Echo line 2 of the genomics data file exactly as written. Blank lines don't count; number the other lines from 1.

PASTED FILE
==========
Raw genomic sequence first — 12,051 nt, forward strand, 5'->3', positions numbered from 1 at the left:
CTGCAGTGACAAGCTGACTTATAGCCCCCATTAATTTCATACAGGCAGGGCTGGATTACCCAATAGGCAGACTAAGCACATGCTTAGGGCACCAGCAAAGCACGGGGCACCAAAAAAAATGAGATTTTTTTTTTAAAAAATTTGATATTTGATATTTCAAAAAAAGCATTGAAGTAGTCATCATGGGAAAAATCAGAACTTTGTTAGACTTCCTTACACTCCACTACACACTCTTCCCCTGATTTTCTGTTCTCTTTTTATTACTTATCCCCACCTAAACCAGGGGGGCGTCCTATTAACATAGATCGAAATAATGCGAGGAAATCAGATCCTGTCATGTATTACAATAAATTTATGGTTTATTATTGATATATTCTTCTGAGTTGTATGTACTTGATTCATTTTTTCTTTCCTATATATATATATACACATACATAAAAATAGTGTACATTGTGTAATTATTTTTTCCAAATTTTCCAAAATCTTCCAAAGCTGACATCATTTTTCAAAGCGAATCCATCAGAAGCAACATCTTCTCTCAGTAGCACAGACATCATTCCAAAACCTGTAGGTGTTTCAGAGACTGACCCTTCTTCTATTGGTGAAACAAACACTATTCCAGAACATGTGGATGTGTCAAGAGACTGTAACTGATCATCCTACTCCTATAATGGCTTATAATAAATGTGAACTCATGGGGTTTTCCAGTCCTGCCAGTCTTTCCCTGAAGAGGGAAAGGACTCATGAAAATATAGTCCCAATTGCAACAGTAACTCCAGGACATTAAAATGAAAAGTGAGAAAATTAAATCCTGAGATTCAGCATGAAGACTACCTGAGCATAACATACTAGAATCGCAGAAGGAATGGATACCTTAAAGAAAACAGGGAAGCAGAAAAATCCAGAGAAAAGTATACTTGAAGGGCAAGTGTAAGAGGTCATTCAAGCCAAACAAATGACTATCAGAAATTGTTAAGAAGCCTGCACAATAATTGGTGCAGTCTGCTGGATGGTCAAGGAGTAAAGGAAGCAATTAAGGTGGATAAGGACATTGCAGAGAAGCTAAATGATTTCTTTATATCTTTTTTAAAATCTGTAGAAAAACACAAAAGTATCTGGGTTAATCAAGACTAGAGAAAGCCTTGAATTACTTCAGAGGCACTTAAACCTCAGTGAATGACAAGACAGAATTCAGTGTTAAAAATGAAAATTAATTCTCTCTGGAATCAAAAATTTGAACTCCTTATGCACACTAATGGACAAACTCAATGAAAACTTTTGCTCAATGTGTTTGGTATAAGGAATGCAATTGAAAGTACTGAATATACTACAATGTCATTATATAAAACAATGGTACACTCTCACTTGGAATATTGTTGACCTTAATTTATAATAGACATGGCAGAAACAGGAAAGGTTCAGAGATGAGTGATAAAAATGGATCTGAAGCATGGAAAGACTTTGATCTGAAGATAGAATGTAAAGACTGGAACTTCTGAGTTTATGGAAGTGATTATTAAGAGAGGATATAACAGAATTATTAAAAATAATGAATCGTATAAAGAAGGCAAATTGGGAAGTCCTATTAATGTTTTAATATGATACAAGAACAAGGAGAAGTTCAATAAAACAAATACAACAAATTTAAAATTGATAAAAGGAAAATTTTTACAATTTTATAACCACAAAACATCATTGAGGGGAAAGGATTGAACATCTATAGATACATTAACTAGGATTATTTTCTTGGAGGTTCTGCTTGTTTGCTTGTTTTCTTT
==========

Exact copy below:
CTGCAGTGACAAGCTGACTTATAGCCCCCATTAATTTCATACAGGCAGGGCTGGATTACCCAATAGGCAGACTAAGCACATGCTTAGGGCACCAGCAAAGCACGGGGCACCAAAAAAAATGAGATTTTTTTTTTAAAAAATTTGATATTTGATATTTCAAAAAAAGCATTGAAGTAGTCATCATGGGAAAAATCAGAACTTTGTTAGACTTCCTTACACTCCACTACACACTCTTCCCCTGATTTTCTGTTCTCTTTTTATTACTTATCCCCACCTAAACCAGGGGGGCGTCCTATTAACATAGATCGAAATAATGCGAGGAAATCAGATCCTGTCATGTATTACAATAAATTTATGGTTTATTATTGATATATTCTTCTGAGTTGTATGTACTTGATTCATTTTTTCTTTCCTATATATATATATACACATACATAAAAATAGTGTACATTGTGTAATTATTTTTTCCAAATTTTCCAAAATCTTCCAAAGCTGACATCATTTTTCAAAGCGAATCCATCAGAAGCAACATCTTCTCTCAGTAGCACAGACATCATTCCAAAACCTGTAGGTGTTTCAGAGACTGACCCTTCTTCTATTGGTGAAACAAACACTATTCCAGAACATGTGGATGTGTCAAGAGACTGTAACTGATCATCCTACTCCTATAATGGCTTATAATAAATGTGAACTCATGGGGTTTTCCAGTCCTGCCAGTCTTTCCCTGAAGAGGGAAAGGACTCATGAAAATATAGTCCCAATTGCAACAGTAACTCCAGGACATTAAAATGAAAAGTGAGAAAATTAAATCCTGAGATTCAGCATGAAGACTACCTGAGCATAACATACTAGAATCGCAGAAGGAATGGATACCTTAAAGAAAACAGGGAAGCAGAAAAATCCAGAGAAAAGTATACTTGAAGGGCAAGTGTAAGAGGTCATTCAAGCCAAACAAATGACTATCAGAAATTGTTAAGAAGCCTGCACAATAATTGGTGCAGTCTGCTGGATGGTCAAGGAGTAAAGGAAGCAATTAAGGTGGATAAGGACATTGCAGAGAAGCTAAATGATTTCTTTATATCTTTTTTAAAATCTGTAGAAAAACACAAAAGTATCTGGGTTAATCAAGACTAGAGAAAGCCTTGAATTACTTCAGAGGCACTTAAACCTCAGTGAATGACAAGACAGAATTCAGTGTTAAAAATGAAAATTAATTCTCTCTGGAATCAAAAATTTGAACTCCTTATGCACACTAATGGACAAACTCAATGAAAACTTTTGCTCAATGTGTTTGGTATAAGGAATGCAATTGAAAGTACTGAATATACTACAATGTCATTATATAAAACAATGGTACACTCTCACTTGGAATATTGTTGACCTTAATTTATAATAGACATGGCAGAAACAGGAAAGGTTCAGAGATGAGTGATAAAAATGGATCTGAAGCATGGAAAGACTTTGATCTGAAGATAGAATGTAAAGACTGGAACTTCTGAGTTTATGGAAGTGATTATTAAGAGAGGATATAACAGAATTATTAAAAATAATGAATCGTATAAAGAAGGCAAATTGGGAAGTCCTATTAATGTTTTAATATGATACAAGAACAAGGAGAAGTTCAATAAAACAAATACAACAAATTTAAAATTGATAAAAGGAAAATTTTTACAATTTTATAACCACAAAACATCATTGAGGGGAAAGGATTGAACATCTATAGATACATTAACTAGGATTATTTTCTTGGAGGTTCTGCTTGTTTGCTTGTTTTCTTT